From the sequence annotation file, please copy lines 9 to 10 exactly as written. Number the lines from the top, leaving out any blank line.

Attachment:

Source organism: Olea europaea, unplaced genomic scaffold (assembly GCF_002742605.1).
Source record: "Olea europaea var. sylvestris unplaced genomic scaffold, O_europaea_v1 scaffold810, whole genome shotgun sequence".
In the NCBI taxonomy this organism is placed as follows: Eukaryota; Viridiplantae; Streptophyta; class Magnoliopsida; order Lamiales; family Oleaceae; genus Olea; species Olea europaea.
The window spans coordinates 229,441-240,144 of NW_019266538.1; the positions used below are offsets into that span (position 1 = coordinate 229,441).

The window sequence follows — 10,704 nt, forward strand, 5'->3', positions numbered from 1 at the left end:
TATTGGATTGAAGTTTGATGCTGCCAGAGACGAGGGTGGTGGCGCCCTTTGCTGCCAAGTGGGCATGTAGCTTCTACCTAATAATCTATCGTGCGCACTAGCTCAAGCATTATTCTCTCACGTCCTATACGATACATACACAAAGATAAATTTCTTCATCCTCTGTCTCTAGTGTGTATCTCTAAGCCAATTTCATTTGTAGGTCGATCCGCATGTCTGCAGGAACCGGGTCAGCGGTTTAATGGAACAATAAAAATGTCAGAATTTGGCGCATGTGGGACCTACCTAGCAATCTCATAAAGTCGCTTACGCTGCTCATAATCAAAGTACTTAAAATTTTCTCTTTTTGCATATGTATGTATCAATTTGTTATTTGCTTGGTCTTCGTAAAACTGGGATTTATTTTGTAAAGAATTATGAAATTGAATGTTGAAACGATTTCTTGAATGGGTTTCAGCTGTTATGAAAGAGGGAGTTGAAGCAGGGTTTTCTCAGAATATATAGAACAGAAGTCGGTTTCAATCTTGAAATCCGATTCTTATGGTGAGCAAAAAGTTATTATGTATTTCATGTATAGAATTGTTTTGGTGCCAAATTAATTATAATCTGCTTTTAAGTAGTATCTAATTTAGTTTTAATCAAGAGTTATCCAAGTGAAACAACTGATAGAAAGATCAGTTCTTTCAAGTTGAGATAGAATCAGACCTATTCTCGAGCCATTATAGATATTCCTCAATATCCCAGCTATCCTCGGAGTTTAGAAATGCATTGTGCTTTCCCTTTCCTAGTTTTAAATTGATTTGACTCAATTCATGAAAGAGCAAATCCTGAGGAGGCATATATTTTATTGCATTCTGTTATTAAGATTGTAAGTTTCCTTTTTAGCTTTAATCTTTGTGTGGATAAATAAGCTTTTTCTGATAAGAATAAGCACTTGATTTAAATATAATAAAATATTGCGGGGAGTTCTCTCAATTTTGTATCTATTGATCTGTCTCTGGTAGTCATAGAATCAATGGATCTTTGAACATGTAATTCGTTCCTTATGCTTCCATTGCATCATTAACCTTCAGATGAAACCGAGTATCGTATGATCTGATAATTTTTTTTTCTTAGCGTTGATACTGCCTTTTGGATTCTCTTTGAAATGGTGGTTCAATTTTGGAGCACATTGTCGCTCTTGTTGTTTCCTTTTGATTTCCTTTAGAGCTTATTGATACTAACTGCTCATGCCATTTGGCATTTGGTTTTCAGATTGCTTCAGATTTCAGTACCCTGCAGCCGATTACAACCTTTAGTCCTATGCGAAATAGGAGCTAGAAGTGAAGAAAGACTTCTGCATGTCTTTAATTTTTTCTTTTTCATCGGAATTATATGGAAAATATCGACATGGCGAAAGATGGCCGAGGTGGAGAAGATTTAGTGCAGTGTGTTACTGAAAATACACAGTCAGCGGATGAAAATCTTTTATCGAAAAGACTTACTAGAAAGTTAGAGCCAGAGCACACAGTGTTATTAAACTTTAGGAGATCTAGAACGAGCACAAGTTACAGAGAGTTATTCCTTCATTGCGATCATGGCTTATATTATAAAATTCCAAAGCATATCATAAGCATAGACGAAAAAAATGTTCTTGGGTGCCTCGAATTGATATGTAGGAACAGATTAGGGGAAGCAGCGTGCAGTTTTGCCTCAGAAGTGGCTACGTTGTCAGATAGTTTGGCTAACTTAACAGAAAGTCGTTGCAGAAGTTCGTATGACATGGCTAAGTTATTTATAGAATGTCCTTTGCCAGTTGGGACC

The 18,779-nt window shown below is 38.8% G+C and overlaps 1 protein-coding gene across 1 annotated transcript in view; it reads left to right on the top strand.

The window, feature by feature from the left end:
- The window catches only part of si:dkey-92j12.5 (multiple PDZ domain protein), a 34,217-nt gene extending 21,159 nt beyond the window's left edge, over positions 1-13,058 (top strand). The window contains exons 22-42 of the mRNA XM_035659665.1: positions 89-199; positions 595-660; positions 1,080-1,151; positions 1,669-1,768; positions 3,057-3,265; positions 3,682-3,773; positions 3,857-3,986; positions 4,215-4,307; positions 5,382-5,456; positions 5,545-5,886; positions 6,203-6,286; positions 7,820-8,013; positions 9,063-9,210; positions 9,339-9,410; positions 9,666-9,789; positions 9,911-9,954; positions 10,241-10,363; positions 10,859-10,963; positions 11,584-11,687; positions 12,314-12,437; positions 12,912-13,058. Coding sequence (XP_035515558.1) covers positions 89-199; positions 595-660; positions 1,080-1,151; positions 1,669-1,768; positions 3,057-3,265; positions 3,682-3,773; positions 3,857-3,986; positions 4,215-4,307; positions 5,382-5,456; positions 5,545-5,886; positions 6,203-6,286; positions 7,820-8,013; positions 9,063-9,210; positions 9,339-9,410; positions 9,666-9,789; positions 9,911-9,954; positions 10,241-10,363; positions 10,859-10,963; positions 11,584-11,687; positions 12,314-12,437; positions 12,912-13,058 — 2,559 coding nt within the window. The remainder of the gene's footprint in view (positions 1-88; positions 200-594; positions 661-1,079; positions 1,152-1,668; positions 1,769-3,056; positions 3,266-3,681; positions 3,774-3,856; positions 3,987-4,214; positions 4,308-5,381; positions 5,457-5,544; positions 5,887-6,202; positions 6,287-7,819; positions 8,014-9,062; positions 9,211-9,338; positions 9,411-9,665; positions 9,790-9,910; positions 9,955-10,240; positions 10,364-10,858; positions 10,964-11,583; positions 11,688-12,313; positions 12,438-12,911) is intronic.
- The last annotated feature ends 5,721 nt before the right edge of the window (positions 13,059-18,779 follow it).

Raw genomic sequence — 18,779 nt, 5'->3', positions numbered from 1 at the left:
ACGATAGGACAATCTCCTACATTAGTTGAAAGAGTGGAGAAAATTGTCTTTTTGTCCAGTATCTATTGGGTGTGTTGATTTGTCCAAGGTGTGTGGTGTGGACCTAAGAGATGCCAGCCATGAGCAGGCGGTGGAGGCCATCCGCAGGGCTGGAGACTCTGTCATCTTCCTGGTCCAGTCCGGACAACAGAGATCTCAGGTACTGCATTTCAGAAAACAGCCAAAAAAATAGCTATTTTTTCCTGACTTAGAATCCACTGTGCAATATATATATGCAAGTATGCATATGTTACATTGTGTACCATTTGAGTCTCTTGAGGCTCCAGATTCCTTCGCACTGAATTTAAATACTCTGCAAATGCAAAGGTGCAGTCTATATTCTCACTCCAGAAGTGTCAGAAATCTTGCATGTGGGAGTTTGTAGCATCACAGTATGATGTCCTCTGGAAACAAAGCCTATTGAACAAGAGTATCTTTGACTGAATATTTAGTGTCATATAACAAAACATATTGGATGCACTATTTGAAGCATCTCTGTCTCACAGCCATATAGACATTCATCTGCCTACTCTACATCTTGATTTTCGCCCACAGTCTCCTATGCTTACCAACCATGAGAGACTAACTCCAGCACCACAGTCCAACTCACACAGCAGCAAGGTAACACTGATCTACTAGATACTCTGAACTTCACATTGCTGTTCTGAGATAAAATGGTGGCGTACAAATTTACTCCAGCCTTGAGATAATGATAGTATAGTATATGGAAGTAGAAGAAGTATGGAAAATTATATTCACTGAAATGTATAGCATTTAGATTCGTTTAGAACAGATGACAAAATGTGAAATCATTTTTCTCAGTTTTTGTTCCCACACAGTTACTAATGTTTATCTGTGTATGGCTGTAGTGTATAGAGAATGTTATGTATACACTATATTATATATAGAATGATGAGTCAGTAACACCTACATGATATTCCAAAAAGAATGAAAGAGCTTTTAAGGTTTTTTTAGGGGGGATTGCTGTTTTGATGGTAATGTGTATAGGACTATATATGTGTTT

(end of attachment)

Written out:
- The window catches only part of si:dkey-92j12.5 (multiple PDZ domain protein), a 34,217-nt gene extending 21,159 nt beyond the window's left edge, over positions 1-13,058 (top strand). The window contains exons 22-42 of the mRNA XM_035659665.1: positions 89-199; positions 595-660; positions 1,080-1,151; positions 1,669-1,768; positions 3,057-3,265; positions 3,682-3,773; positions 3,857-3,986; positions 4,215-4,307; positions 5,382-5,456; positions 5,545-5,886; positions 6,203-6,286; positions 7,820-8,013; positions 9,063-9,210; positions 9,339-9,410; positions 9,666-9,789; positions 9,911-9,954; positions 10,241-10,363; positions 10,859-10,963; positions 11,584-11,687; positions 12,314-12,437; positions 12,912-13,058. Coding sequence (XP_035515558.1) covers positions 89-199; positions 595-660; positions 1,080-1,151; positions 1,669-1,768; positions 3,057-3,265; positions 3,682-3,773; positions 3,857-3,986; positions 4,215-4,307; positions 5,382-5,456; positions 5,545-5,886; positions 6,203-6,286; positions 7,820-8,013; positions 9,063-9,210; positions 9,339-9,410; positions 9,666-9,789; positions 9,911-9,954; positions 10,241-10,363; positions 10,859-10,963; positions 11,584-11,687; positions 12,314-12,437; positions 12,912-13,058 — 2,559 coding nt within the window. The remainder of the gene's footprint in view (positions 1-88; positions 200-594; positions 661-1,079; positions 1,152-1,668; positions 1,769-3,056; positions 3,266-3,681; positions 3,774-3,856; positions 3,987-4,214; positions 4,308-5,381; positions 5,457-5,544; positions 5,887-6,202; positions 6,287-7,819; positions 8,014-9,062; positions 9,211-9,338; positions 9,411-9,665; positions 9,790-9,910; positions 9,955-10,240; positions 10,364-10,858; positions 10,964-11,583; positions 11,688-12,313; positions 12,438-12,911) is intronic.
- The last annotated feature ends 5,721 nt before the right edge of the window (positions 13,059-18,779 follow it).